Walter Mitty, alias Dr. Delano Meriwether (see cover), was still in the running last weekend, but he almost woke up from the dream. The Baltimore blood specialist who has given indoor track a shot in the arm this season with his astonishing performances in the dashes, stumbled coming out of the blocks in the semifinals of the 60 at the Times Indoor Games in Los Angeles. Despite a courageous rally, he finished behind Bobby Turner and Mel Pender, the eventual winner, and missed out on the finals for the first time in his brief and wholly improbable career.
Dr. Meriwether, who took up indoor track just last month when he ran in the National Invitational Meet in College Park, Md. (SI, Jan. 18), was the great favorite of the Forum crowd, just as he has been everywhere he goes. He was greeted by whistles, cheers and loud applause when he lined up for his heat. After his customary bad start, he was a full three feet behind at the midway point, but he came on to finish first. Unfortunately, he pulled his left hamstring in the process, and that affliction plus his stumbling start did him in in the semifinals. The following night in Louisville he pulled his right hamstring while winning his heat of the 70-yard dash and watched from the sidelines as Pender won the finals in 6.8, tying his own world record.
Will the injuries force Dr. Meriwether to give up track? "Even if I broke my leg or injured a nerve, I'd be thinking of running," he said stoutly. "It does two things for me—exercise and entertainment—and I'm not about to give it up. But I've been wondering how long I have left. You can't sprint the way I do—burn the last 20 yards—and expect to stay healthy or beat the good ones."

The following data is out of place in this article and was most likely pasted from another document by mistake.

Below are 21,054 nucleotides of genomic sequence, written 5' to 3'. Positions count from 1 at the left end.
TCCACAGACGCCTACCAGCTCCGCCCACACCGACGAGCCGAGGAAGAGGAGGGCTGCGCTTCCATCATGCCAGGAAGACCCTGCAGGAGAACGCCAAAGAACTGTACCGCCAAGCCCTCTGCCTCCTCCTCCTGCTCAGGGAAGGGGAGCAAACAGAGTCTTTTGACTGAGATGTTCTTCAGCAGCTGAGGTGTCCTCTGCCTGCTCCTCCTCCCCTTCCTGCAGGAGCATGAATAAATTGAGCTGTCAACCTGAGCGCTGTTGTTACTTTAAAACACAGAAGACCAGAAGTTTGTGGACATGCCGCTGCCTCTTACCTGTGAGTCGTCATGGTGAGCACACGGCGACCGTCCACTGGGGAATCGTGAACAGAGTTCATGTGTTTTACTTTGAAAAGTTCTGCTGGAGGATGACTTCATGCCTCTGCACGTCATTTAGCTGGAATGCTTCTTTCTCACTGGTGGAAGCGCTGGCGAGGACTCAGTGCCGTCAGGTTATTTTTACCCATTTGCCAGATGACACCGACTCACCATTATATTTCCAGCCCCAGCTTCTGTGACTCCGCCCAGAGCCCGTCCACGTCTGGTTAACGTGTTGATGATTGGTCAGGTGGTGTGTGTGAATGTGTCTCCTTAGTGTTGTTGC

Even if he never ran another step Dr. Meriwether has compiled an extraordinary record this winter. Prior to last weekend, he had competed in seven meets, finishing first twice, second three times, third once and fifth once. His best time for the 60 was 6.0, one-tenth off the world record, and he won the 50 at the Boston AA meet, where he was chosen the outstanding athlete. More to the point, Dr. Meriwether has become the champion of millions of armchair athletes who know in their hearts they can knock a Bob Gibson fastball out of the park, kick the winning field goal with nine seconds showing on the clock or deck Muhammad Ali. In less than two months Dr. Meriwether has become an authentic folk hero: 27 years old, never a competitive runner until last summer, a distinguished medical researcher.
Dr. Meriwether is so new to track and so appealingly innocent that he doesn't realize what his presence means to meet promoters. Instead of demanding a first-class round-trip ticket, he gladly flies coach because he is delighted to be competing anywhere. His training time is ludicrously brief. When he can get away from his lab at the Baltimore Cancer Research Center, he has to train figuratively and literally in the dark. There are no lights on the outdoor tracks at Johns Hopkins or Morgan State, and there are no proper indoor facilities nearby. So twice a week, thrice if he's lucky, he sets off in the dark of night to run by himself. He has no coach to advise him, either. "To ask a coach to come out at night to see me run in the dark is a little ridiculous, needless to say," says Dr. Meriwether. "A coach could see very little and furthermore it's not safe to practice starts at night. I might get a volley in return."